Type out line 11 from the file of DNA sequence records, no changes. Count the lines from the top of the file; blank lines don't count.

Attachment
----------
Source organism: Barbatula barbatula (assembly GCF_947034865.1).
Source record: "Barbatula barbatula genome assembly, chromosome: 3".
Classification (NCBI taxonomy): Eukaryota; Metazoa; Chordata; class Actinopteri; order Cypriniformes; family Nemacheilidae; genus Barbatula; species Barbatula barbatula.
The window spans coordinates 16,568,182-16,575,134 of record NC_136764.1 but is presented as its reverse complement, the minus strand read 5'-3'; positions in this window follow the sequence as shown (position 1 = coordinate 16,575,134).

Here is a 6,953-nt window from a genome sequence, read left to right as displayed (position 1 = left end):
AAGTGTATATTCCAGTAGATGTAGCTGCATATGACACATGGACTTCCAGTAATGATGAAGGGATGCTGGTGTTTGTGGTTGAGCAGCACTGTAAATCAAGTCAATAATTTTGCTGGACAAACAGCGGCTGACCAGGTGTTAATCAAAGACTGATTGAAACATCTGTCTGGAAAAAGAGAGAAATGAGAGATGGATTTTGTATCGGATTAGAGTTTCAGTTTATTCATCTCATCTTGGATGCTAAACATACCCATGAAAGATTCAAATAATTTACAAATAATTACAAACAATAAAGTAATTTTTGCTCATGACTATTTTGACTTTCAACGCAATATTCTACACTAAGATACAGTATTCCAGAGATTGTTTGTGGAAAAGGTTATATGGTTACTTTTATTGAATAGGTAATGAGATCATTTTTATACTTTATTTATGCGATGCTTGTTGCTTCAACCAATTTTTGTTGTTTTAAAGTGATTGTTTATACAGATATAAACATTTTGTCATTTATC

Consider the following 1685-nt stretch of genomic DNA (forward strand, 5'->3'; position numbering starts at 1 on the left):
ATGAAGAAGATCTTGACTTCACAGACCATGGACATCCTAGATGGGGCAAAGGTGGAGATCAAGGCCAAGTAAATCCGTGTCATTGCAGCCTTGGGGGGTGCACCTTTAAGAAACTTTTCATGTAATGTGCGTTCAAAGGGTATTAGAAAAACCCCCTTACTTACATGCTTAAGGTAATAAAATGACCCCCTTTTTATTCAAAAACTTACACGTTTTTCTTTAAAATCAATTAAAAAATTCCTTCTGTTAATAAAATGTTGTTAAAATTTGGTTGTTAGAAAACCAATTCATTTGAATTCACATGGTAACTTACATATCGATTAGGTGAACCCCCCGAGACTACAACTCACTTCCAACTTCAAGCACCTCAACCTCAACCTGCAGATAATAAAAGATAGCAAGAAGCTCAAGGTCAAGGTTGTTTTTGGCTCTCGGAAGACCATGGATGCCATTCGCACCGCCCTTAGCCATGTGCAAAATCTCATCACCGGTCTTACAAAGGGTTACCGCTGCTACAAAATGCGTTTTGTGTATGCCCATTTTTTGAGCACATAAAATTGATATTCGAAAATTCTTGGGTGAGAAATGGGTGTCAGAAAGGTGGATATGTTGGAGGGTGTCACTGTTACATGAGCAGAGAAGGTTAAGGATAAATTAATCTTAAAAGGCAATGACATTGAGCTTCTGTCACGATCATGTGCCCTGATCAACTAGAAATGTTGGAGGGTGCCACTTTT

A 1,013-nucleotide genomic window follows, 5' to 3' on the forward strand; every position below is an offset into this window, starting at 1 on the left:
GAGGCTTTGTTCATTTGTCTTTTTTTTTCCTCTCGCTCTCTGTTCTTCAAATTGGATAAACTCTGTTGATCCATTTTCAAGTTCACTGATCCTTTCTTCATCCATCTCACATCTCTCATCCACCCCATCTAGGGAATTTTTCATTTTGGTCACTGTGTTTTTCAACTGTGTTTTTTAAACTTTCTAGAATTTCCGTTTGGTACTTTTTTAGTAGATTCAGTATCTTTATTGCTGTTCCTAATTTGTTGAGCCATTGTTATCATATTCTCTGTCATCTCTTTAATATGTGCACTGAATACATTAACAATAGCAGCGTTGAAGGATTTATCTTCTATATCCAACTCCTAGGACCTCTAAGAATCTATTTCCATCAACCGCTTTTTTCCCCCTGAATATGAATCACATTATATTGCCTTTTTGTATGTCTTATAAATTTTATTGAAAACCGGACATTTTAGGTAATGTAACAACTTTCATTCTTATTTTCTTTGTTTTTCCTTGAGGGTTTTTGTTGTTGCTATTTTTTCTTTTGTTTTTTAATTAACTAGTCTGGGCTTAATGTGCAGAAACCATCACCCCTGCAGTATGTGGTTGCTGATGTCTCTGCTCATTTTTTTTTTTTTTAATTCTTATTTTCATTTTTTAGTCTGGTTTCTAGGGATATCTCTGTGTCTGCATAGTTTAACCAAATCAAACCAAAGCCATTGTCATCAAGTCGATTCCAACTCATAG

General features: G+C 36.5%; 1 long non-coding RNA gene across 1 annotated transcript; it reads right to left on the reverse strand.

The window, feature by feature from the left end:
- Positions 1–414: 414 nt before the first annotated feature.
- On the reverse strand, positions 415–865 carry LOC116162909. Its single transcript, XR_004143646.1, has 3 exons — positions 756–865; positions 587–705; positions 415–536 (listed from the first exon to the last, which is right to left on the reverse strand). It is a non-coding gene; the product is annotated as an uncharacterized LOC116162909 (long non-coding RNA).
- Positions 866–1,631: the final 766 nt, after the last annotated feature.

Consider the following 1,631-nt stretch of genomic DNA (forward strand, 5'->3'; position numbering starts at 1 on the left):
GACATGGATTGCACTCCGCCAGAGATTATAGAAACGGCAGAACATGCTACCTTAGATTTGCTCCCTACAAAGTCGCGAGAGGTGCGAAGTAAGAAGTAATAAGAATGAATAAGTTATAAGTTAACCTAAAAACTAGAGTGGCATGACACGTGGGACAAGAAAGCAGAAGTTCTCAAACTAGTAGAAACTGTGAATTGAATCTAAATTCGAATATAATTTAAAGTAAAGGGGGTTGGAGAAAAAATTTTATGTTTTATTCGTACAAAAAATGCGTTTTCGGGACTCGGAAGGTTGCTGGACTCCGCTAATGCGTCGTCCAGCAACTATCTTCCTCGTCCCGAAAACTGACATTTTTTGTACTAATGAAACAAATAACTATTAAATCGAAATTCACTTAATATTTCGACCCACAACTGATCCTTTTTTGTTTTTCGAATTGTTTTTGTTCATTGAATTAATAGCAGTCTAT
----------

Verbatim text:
General features: G+C 36.5%; 1 long non-coding RNA gene across 1 annotated transcript; it reads right to left on the reverse strand.